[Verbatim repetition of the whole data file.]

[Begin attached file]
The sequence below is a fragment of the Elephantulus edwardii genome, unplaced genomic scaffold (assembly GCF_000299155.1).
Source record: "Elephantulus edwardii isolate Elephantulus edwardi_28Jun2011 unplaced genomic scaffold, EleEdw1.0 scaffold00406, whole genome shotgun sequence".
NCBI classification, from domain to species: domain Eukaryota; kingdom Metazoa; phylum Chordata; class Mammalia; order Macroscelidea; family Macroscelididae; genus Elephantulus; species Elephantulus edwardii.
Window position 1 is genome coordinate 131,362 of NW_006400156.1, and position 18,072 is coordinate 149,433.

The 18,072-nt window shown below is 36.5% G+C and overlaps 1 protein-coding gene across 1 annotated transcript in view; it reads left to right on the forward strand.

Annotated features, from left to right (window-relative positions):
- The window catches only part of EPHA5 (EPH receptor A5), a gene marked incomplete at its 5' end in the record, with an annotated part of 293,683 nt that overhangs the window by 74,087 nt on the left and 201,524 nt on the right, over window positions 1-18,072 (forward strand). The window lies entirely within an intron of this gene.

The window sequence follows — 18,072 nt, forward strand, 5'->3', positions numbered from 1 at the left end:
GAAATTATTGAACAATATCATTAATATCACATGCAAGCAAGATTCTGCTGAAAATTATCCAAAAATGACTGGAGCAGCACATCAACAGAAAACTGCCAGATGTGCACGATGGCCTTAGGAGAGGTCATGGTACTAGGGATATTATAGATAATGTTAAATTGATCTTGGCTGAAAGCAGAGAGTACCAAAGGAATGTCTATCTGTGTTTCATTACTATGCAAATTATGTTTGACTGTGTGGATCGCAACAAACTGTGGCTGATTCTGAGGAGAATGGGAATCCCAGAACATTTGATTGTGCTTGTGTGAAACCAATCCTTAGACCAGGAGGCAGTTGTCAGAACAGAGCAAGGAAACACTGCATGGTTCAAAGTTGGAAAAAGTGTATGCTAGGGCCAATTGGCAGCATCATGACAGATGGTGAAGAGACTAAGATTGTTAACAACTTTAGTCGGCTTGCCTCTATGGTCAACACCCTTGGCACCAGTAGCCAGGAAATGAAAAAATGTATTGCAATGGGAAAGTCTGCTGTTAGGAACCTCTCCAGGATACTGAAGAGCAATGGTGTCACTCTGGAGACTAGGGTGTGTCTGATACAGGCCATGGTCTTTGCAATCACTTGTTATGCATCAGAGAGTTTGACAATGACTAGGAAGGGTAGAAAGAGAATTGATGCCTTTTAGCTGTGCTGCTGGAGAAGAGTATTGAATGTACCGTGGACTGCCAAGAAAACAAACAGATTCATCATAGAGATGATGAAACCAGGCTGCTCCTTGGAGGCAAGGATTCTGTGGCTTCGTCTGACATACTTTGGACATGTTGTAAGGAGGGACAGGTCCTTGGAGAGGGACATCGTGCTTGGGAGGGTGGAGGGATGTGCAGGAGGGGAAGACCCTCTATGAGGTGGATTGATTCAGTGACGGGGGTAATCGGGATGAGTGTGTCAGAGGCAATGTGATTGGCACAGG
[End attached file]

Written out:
The sequence below is a fragment of the Elephantulus edwardii genome, unplaced genomic scaffold (assembly GCF_000299155.1).
Source record: "Elephantulus edwardii isolate Elephantulus edwardi_28Jun2011 unplaced genomic scaffold, EleEdw1.0 scaffold00406, whole genome shotgun sequence".
NCBI classification, from domain to species: domain Eukaryota; kingdom Metazoa; phylum Chordata; class Mammalia; order Macroscelidea; family Macroscelididae; genus Elephantulus; species Elephantulus edwardii.
Window position 1 is genome coordinate 131,362 of NW_006400156.1, and position 18,072 is coordinate 149,433.

The 18,072-nt window shown below is 36.5% G+C and overlaps 1 protein-coding gene across 1 annotated transcript in view; it reads left to right on the forward strand.

Annotated features, from left to right (window-relative positions):
- The window catches only part of EPHA5 (EPH receptor A5), a gene marked incomplete at its 5' end in the record, with an annotated part of 293,683 nt that overhangs the window by 74,087 nt on the left and 201,524 nt on the right, over window positions 1-18,072 (forward strand). The window lies entirely within an intron of this gene.

The window sequence follows — 18,072 nt, forward strand, 5'->3', positions numbered from 1 at the left end:
GAAATTATTGAACAATATCATTAATATCACATGCAAGCAAGATTCTGCTGAAAATTATCCAAAAATGACTGGAGCAGCACATCAACAGAAAACTGCCAGATGTGCACGATGGCCTTAGGAGAGGTCATGGTACTAGGGATATTATAGATAATGTTAAATTGATCTTGGCTGAAAGCAGAGAGTACCAAAGGAATGTCTATCTGTGTTTCATTACTATGCAAATTATGTTTGACTGTGTGGATCGCAACAAACTGTGGCTGATTCTGAGGAGAATGGGAATCCCAGAACATTTGATTGTGCTTGTGTGAAACCAATCCTTAGACCAGGAGGCAGTTGTCAGAACAGAGCAAGGAAACACTGCATGGTTCAAAGTTGGAAAAAGTGTATGCTAGGGCCAATTGGCAGCATCATGACAGATGGTGAAGAGACTAAGATTGTTAACAACTTTAGTCGGCTTGCCTCTATGGTCAACACCCTTGGCACCAGTAGCCAGGAAATGAAAAAATGTATTGCAATGGGAAAGTCTGCTGTTAGGAACCTCTCCAGGATACTGAAGAGCAATGGTGTCACTCTGGAGACTAGGGTGTGTCTGATACAGGCCATGGTCTTTGCAATCACTTGTTATGCATCAGAGAGTTTGACAATGACTAGGAAGGGTAGAAAGAGAATTGATGCCTTTTAGCTGTGCTGCTGGAGAAGAGTATTGAATGTACCGTGGACTGCCAAGAAAACAAACAGATTCATCATAGAGATGATGAAACCAGGCTGCTCCTTGGAGGCAAGGATTCTGTGGCTTCGTCTGACATACTTTGGACATGTTGTAAGGAGGGACAGGTCCTTGGAGAGGGACATCGTGCTTGGGAGGGTGGAGGGATGTGCAGGAGGGGAAGACCCTCTATGAGGTGGATTGATTCAGTGACGGGGGTAATCGGGATGAGTGTGTCAGAGGCAATGTGATTGGCACAGG